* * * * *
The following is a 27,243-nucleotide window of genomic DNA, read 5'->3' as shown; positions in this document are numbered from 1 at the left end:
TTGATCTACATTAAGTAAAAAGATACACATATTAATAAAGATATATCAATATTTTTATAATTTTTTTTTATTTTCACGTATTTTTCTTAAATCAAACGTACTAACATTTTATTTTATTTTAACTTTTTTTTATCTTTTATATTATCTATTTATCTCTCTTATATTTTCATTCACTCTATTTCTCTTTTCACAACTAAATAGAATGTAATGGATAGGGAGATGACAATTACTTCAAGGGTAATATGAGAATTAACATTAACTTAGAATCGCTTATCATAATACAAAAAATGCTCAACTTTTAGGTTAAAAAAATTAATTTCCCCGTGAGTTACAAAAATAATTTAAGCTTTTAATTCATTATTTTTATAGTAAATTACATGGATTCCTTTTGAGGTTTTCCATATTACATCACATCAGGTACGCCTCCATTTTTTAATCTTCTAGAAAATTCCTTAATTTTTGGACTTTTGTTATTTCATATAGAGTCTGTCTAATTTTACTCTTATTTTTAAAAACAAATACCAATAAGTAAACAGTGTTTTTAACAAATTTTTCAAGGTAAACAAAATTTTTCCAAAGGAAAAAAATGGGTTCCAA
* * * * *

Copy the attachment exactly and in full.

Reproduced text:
The following is a 27,243-nucleotide window of genomic DNA, read 5'->3' as shown; positions in this document are numbered from 1 at the left end:
TTGATCTACATTAAGTAAAAAGATACACATATTAATAAAGATATATCAATATTTTTATAATTTTTTTTTATTTTCACGTATTTTTCTTAAATCAAACGTACTAACATTTTATTTTATTTTAACTTTTTTTTATCTTTTATATTATCTATTTATCTCTCTTATATTTTCATTCACTCTATTTCTCTTTTCACAACTAAATAGAATGTAATGGATAGGGAGATGACAATTACTTCAAGGGTAATATGAGAATTAACATTAACTTAGAATCGCTTATCATAATACAAAAAATGCTCAACTTTTAGGTTAAAAAAATTAATTTCCCCGTGAGTTACAAAAATAATTTAAGCTTTTAATTCATTATTTTTATAGTAAATTACATGGATTCCTTTTGAGGTTTTCCATATTACATCACATCAGGTACGCCTCCATTTTTTAATCTTCTAGAAAATTCCTTAATTTTTGGACTTTTGTTATTTCATATAGAGTCTGTCTAATTTTACTCTTATTTTTAAAAACAAATACCAATAAGTAAACAGTGTTTTTAACAAATTTTTCAAGGTAAACAAAATTTTTCCAAAGGAAAAAAATGGGTTCCAA